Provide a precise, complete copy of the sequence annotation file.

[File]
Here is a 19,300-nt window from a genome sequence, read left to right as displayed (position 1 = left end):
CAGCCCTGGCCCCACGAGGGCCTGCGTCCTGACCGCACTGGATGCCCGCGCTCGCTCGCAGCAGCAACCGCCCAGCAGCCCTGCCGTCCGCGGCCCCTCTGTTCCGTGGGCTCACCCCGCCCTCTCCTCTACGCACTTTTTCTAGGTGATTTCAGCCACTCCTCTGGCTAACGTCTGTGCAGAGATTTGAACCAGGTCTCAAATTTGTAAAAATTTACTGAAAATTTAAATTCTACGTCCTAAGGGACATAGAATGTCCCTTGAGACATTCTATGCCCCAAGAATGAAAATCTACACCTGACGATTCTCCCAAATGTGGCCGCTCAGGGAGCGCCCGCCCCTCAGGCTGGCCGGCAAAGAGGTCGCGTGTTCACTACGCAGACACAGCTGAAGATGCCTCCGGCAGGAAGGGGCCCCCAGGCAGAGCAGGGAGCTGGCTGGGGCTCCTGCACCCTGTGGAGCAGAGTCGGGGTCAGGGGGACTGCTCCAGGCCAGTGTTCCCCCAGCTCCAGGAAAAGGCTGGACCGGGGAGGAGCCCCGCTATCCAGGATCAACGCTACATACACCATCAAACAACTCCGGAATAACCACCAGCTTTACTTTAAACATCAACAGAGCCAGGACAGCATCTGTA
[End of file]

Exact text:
Here is a 19,300-nt window from a genome sequence, read left to right as displayed (position 1 = left end):
CAGCCCTGGCCCCACGAGGGCCTGCGTCCTGACCGCACTGGATGCCCGCGCTCGCTCGCAGCAGCAACCGCCCAGCAGCCCTGCCGTCCGCGGCCCCTCTGTTCCGTGGGCTCACCCCGCCCTCTCCTCTACGCACTTTTTCTAGGTGATTTCAGCCACTCCTCTGGCTAACGTCTGTGCAGAGATTTGAACCAGGTCTCAAATTTGTAAAAATTTACTGAAAATTTAAATTCTACGTCCTAAGGGACATAGAATGTCCCTTGAGACATTCTATGCCCCAAGAATGAAAATCTACACCTGACGATTCTCCCAAATGTGGCCGCTCAGGGAGCGCCCGCCCCTCAGGCTGGCCGGCAAAGAGGTCGCGTGTTCACTACGCAGACACAGCTGAAGATGCCTCCGGCAGGAAGGGGCCCCCAGGCAGAGCAGGGAGCTGGCTGGGGCTCCTGCACCCTGTGGAGCAGAGTCGGGGTCAGGGGGACTGCTCCAGGCCAGTGTTCCCCCAGCTCCAGGAAAAGGCTGGACCGGGGAGGAGCCCCGCTATCCAGGATCAACGCTACATACACCATCAAACAACTCCGGAATAACCACCAGCTTTACTTTAAACATCAACAGAGCCAGGACAGCATCTGTA